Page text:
An elderly woman hired a roofer to clean the wet pine straw that accumulated on the roof and awnings of her house. While attempting to complete the task, the roofer fell and was injured when the awning he was cleaning detached from the side of the house. It was later discovered that the awning was initially installed correctly. But a painting contractor later removed the awning and then reattached it using nails instead of the correct bolts.
Georgia premises liability law states that the property owner is liable to guests on the property for injuries caused by the owner's failure to exercise ordinary care in keeping the premises safe. The property owner has an affirmative duty to inspect the premises for any possible dangerous conditions and to take reasonable measures to protect guests from foreseeable dangers.
However, Georgia premises liability law does not hold the property owner strictly liable for injuries that occur on the property. Instead, the law requires the landowner to use the rule of due diligence of an ordinary prudent person to keep the property safe.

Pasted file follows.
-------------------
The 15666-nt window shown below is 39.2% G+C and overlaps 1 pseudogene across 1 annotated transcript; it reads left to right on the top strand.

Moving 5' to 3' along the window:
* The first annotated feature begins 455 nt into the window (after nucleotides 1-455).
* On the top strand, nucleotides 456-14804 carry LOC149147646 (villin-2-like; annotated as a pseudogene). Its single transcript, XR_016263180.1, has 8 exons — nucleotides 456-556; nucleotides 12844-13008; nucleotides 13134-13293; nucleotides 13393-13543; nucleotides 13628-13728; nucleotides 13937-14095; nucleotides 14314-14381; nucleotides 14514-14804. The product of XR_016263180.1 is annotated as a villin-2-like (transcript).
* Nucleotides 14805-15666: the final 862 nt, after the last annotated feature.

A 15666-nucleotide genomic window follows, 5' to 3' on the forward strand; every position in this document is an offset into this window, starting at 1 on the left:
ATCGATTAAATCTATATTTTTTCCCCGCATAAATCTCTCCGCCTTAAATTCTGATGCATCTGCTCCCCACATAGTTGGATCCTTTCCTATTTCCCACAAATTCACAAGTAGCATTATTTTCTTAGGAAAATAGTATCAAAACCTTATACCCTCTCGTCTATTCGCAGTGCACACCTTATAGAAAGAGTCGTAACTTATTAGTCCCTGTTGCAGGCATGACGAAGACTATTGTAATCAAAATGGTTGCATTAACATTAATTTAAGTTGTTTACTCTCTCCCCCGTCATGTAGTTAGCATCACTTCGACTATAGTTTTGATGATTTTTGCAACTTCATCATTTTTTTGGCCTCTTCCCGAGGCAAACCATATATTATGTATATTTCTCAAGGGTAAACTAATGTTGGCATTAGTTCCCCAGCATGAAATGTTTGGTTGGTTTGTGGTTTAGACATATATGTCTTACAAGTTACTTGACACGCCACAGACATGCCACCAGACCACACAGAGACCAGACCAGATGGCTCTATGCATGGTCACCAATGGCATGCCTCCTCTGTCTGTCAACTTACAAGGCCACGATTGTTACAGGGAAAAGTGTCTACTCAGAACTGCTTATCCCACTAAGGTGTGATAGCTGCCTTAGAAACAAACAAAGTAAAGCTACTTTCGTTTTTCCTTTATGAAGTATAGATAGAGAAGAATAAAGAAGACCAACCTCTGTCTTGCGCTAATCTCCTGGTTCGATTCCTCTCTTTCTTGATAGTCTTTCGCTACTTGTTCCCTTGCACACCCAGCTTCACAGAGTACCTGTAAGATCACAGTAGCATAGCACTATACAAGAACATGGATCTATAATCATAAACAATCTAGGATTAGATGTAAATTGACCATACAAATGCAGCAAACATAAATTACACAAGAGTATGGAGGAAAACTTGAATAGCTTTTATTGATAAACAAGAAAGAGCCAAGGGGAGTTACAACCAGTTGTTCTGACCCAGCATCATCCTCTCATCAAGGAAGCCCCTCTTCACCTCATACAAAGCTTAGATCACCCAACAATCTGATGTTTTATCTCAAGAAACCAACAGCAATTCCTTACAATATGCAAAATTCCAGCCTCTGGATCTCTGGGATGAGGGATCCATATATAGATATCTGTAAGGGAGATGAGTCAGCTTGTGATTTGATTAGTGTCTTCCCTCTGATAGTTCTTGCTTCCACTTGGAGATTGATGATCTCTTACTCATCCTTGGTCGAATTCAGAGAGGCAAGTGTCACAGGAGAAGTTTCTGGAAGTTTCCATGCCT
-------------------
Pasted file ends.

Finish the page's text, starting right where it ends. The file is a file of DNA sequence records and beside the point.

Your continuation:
Applied to this case, there is no reason to believe that the homeowner should be liable for the roofer’s injuries. She did not have actual knowledge of the defective nails holding the awning to the house, nor was there any visible sign of sagging or buckling. There was no reason that the homeowner should have been put on notice that there might be a problem with the method used to attach the awning. Therefore, she cannot be held accountable for constructive knowledge either. As a result, the court ruled that the roofer could not recover for his injuries from the homeowner.
Posted in Personal Injury Tagged premises liability